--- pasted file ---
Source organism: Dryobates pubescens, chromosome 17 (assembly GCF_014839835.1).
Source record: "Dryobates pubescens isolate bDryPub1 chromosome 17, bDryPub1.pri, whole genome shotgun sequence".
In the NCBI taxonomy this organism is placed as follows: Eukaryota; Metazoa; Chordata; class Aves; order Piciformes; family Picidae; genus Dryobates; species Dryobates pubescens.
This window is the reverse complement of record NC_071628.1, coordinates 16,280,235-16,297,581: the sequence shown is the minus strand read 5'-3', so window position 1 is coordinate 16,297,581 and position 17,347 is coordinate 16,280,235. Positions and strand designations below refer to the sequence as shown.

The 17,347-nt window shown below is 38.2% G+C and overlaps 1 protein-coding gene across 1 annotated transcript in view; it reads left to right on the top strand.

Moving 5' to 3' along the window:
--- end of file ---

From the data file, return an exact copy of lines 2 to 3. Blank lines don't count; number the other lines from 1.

Source record: "Dryobates pubescens isolate bDryPub1 chromosome 17, bDryPub1.pri, whole genome shotgun sequence".
In the NCBI taxonomy this organism is placed as follows: Eukaryota; Metazoa; Chordata; class Aves; order Piciformes; family Picidae; genus Dryobates; species Dryobates pubescens.